les responding to
advertisements about the study. These participants were then randomly assigned
to receive either counseling/testing services or "standard health information"
consisting of videotaped information about sexually transmitted diseases and a
supply of condoms.
All the participants were invited to return to the centers six and 12 months
later to take part in counseling and testing.
"There was concern about attracting a low-risk group of the 'worried well,' but
we were very successful at reaching a high-risk group," Coates said. "Thirty
percent of the women and 15 percent of the men seen in these clinics were
"We saw up to a 50 percent reduction in risk behavior in six months, and there
was a clear difference in individual behaviors after counseling," he said. "For
the couples, the behavior changes depended on whether the partners were the same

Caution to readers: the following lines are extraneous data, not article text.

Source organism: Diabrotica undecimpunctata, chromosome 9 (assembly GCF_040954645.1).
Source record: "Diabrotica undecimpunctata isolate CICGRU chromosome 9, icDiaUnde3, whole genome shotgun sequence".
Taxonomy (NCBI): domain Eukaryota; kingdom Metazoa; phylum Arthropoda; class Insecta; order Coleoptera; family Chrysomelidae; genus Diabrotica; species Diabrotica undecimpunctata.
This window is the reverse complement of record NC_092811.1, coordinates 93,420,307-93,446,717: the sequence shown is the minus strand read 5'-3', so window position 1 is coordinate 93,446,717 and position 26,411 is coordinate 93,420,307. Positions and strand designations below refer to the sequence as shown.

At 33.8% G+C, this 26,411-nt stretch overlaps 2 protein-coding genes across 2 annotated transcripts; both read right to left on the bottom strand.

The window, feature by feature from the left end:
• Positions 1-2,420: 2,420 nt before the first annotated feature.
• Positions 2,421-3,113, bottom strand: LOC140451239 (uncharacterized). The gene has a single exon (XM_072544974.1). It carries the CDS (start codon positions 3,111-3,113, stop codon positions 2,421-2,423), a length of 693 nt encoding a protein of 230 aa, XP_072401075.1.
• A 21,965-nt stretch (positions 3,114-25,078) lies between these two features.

serostatus or not."
Six months after the counseling intervention, study findings showed:
- Overall rates of unprotected sex dropped for all participants, regardless of
whether the partner was a primary partner, a non-primary partner, or a
commercial sex provider.
- The most dramatic reductions were seen with men having unprotected sex with a
non-primary partner. The overall rate decreased from 31 percent before
counseling to 19 percent six months after counseling. The health-information
only group began at 30 percent and dropped to 26 percent six months later.
- Women reported more unprotected sexual encounters with a primary partner and
fewer with a non-primary partner or a commercial partner than the men, both
before and after intervention.
THE FOLLOWING INFORMATION IS EMBARGOED UNTIL 11:00 PM (PACIFIC STANDARD TIME),
ON TUESDAY, JUNE 30, 1998 OR 8:00 AM (GENEVA TIME), ON WEDNESDAY, JULY 1, 1998:
Study findings about the couples who took part in six months of counseling
- Of the 429 married couples completing testing and counseling, 78.8
Contact: Mitzi Baker
University of California - San Francisco 29-Jun-1998Page: 1 2 3 Related medicine news :1
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